An auditor might use different kinds of APs to become convinced of the reliability of the audit evidence. These analytical procedures (e.g. SAS 56, ISA 520) may include (Waddington, Moreland & Lillie 2001; Gauntt & Gletzen 1997; AICPA 2002a): comparison of current information with similar information for prior periods; comparison of current information prior periods; comparison of current information with budget or forecast or expectations of the auditor; study of relationships of financial information with the appropriate non-financial information; study of relationships among elements of information; comparison of information with similar information for other organizational units; comparison of information with similar information for the industry in which the organization operates. For example, in the municipal audit, budget-to-actual comparison of financial data is significant because municipal budgets have binding legal authorities (Johnson & Johnson 1995) In the audit of SMEs, the comparison of current information with similar information for prior periods is very common.
Country-specific business and accounting cultures influence the way in which auditors use AR procedures in practice. For example, in the US the use of AR procedures in the planning and overall review phases of an audit is required under generally accepted auditing principles (GAAP). Furthermore, SAS 96 contains amendments adding specific documentation requirements to the SAS 56, which, at present, requires auditors to document the factors they considered in developing the expectation for a substantive analytical procedure (AICPA 2002a). Besides, auditors have to document the expectation if it is not evident from other documentation. According to SAS 96, the auditors should also document (a) the results of their comparison of that expectation with the recorded amounts or ratios they have developed from the recorded amounts, and (b) any additional auditing procedures they have performed in response to significant unexpected differences arising from the APs, as well as the results of such additional procedures.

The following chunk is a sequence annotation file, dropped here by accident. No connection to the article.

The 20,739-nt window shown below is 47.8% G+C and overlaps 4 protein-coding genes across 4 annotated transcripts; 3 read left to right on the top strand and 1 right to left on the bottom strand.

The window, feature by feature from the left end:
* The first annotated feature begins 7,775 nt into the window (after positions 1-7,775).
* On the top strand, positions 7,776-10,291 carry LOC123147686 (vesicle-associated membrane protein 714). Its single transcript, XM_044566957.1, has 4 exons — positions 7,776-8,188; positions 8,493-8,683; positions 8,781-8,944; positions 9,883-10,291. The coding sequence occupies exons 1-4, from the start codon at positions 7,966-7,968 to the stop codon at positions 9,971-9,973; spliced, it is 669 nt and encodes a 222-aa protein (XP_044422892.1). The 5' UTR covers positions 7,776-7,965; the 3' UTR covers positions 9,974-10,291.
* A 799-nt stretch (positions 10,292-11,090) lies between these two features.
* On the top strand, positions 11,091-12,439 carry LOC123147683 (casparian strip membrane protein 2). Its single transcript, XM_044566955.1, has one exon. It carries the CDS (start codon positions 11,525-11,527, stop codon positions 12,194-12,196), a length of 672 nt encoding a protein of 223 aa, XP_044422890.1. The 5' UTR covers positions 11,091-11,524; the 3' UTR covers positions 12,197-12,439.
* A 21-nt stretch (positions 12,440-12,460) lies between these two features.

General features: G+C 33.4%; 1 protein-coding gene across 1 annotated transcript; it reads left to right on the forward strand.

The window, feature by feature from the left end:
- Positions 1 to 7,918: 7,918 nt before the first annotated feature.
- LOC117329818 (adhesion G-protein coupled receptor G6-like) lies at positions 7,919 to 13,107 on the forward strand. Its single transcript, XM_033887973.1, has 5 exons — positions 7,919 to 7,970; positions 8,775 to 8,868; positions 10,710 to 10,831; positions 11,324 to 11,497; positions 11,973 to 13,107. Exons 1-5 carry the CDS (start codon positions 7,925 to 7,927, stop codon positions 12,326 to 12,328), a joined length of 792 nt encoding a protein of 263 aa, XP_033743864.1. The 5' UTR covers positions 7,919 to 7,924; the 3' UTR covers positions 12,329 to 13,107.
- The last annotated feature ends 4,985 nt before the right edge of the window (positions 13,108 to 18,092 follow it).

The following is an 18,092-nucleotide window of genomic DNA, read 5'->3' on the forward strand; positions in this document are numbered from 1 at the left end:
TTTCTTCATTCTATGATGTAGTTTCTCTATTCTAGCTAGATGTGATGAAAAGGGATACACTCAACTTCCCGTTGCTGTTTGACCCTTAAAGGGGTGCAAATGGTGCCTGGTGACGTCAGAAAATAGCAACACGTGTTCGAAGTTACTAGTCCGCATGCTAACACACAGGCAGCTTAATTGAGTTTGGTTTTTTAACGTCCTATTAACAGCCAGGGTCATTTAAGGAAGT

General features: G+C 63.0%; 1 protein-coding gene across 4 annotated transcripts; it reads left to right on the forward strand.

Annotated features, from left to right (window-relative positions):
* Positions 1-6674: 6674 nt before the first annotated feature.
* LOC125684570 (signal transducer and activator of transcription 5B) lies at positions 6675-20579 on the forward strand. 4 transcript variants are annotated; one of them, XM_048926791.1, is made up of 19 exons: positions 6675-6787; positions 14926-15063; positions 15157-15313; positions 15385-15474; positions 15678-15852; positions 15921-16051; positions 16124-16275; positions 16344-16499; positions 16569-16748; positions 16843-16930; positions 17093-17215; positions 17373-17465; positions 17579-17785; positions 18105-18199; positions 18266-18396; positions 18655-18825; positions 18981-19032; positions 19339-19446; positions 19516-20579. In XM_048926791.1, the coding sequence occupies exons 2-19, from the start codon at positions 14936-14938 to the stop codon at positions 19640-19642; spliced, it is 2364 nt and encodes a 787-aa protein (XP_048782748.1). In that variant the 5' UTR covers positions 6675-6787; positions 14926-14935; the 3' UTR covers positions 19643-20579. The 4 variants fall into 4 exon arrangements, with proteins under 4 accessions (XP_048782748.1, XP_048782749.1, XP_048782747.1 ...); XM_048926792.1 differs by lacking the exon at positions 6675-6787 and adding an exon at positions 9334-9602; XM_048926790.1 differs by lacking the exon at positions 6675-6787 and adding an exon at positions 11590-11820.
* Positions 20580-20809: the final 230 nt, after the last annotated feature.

In Finland the Finnish Institute of Authorized Public Accountants recommends the use of analytical procedures in the planning and overall review phases (KHT-yhdistys 2003). Principally, AR procedures could be performed at any phase of audit.